Saad Hariri Appointed Lebanese PM, Again

  • Hariri will take on a difficult responsibility in a crisis-ridden and indebted country just nine months after his resignation. 
  • With this decision, a very difficult task has been assigned to Hariri.
  • Two other Prime Ministers resigned since Hariri stepped down.

Lebanese President Michel Aoun nominated Saad Hariri, leader of the Future Movement and former Prime Minister, as his preferred candidate for the premiership again on Thursday. The appointment was made in consultation with members of parliament and with the consent of the majority.

Michel Aoun is a Lebanese politician who is the current President of Lebanon. He was elected president on 31 October 2016 on the 46th electoral session of the Lebanese parliament, breaking a 29-month deadlock. He is a Maronite Christian and the founder of the Free Patriotic Movement.

Hariri will take on a difficult responsibility in a crisis-ridden and indebted country just nine months after his resignation. The decision of President Aoun, after meeting with Najib Mikati and all the greetings, became the former Prime Minister and Saad Hariri himself in the media.

Najib Mikati is currently the head of the “Determination” faction in the Lebanese parliament, and Salam is a senior member of the “Future” faction.

With this decision, a very difficult task has been assigned to Hariri. The 50-year-old politician, who had been Lebanon’s prime minister since 2016, resigned in January 2020, amid public pressure and nationwide protests against corruption and inefficiency.

Hariri’s successor, Hassan Diab, resigned in August of that year, after the horrific explosion in Beirut. Mustafa Adib, the former Lebanese ambassador to Germany, was then appointed to form the cabinet, but he also failed to form a government a few weeks later due to differences and rivalries within the faction.

Adib had accepted the task of forming a new government with the mediation of French President Emmanuel Macron and the support of three previous prime ministers (Mikati, Saad Hariri and Hassan Diab), the Lebanese Hezbollah Party, the Progressive Socialist Party, and the Lebanese Christian Free Patriotic Movement.

According to Arab media, the deputy speaker of the Lebanese parliament, the “National Front” faction, the “Democratic Meeting” faction, the “Social Nationalist” faction, and the “Independent Middle” faction agreed on Hariri’s candidacy in a meeting with President Aoun.

Mohammad Raad, a member of the Hezbollah-affiliated Faith to Resistance faction, said members of the faction had decided not to nominate anyone for the post of prime minister.

The Armenian parliamentary faction and the Amal faction also supported Hariri’s candidacy. Among the independent representatives, half refused to nominate any candidate and the other half took a position in favor of Hariri.

The consensus of the deputies on Hariri’s candidacy has been reached by a relative majority. According to Arabic-language media, 65 members of the Lebanese parliament have named Hariri their candidate for the post of prime minister, and 53 have not nominated anyone.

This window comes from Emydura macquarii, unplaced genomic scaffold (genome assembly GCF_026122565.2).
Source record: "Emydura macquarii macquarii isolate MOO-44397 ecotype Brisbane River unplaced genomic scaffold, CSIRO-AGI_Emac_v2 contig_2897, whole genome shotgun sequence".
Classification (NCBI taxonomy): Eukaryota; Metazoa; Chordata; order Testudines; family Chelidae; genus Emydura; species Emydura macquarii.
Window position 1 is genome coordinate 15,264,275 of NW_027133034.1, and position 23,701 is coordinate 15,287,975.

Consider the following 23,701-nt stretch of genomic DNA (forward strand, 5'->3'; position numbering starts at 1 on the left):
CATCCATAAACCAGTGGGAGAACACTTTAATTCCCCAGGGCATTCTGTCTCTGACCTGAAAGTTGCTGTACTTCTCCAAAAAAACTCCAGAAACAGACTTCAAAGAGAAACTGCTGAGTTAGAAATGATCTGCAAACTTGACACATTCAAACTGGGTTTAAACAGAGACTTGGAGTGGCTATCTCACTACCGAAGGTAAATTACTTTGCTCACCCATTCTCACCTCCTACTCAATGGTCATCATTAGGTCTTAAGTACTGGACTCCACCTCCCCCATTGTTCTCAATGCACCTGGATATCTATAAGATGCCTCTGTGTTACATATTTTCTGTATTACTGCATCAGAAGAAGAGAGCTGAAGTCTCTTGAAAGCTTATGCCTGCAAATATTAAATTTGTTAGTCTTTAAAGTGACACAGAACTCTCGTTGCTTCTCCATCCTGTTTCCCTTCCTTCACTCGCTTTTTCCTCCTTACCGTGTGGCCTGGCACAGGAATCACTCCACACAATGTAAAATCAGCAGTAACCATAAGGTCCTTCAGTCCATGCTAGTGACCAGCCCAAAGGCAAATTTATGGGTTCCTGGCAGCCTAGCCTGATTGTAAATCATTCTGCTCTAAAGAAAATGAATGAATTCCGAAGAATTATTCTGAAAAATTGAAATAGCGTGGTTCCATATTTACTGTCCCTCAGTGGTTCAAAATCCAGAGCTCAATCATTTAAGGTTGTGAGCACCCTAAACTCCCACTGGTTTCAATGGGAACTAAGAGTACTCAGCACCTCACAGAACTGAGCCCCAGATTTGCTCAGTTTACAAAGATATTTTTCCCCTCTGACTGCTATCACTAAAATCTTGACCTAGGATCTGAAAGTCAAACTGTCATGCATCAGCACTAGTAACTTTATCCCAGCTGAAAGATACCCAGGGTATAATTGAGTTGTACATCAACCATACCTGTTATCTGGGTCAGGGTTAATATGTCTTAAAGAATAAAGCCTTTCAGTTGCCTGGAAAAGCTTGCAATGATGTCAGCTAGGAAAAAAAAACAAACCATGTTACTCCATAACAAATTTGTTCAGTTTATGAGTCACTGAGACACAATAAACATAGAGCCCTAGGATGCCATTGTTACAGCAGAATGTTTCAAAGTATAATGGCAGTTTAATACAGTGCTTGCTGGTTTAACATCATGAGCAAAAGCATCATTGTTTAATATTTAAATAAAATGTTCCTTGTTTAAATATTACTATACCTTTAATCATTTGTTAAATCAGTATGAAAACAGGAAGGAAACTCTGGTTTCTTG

Saad Hariri is a Lebanese politician who served as Prime Minister of Lebanon from 2009 to 2011 and 2016 to 2020. He is the second son of former Lebanese Prime Minister Rafic Hariri, who was assassinated in 2005.

The Lebanese parliament has 128 members, eight of which are now vacant. According to mandatory parliamentary consultations, all members must meet with the president as a faction or individually and nominate a candidate for the post of prime minister.

Based on the comments presented, the president appoints the person supported by the parliamentary majority to form the cabinet.

Then-Lebanese Prime Minister Saad al-Din Rafik Hariri was assassinated in a 2005 bombing in Beirut. His son, Saad Hariri, was born in Riyadh.

One of the leaders of the March 14 Coalition, he formed and became the leader of the Future Movement in 2007. Saad Hariri was the Prime Minister of Lebanon from 2009 to 2011, and from 2016 to 2019.

He is taking over the cabinet for a third term at a time when the financial crisis and general discontent are at their height and political and economic turmoil is at an all-time low.

Lebanon is going through its worst days now. The economic crisis and the widespread expansion of the coronavirus and political disputes, as well as financial and administrative corruption, rent-seeking, and the inadequacy of government officials, have plunged Lebanon into a major crisis.

Lebanon’s foreign debt is estimated at more than $80 billion, or 170 percent of the country’s gross domestic product. The Standard & Poor’s accreditation institute called Lebanon “the most indebted” country.

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Benedict Kasigara

I have been working as a freelance editor/writer since 2006. My specialist subject is film and television having worked for over 10 years from 2005 during which time I was the editor of the BFI Film and Television.

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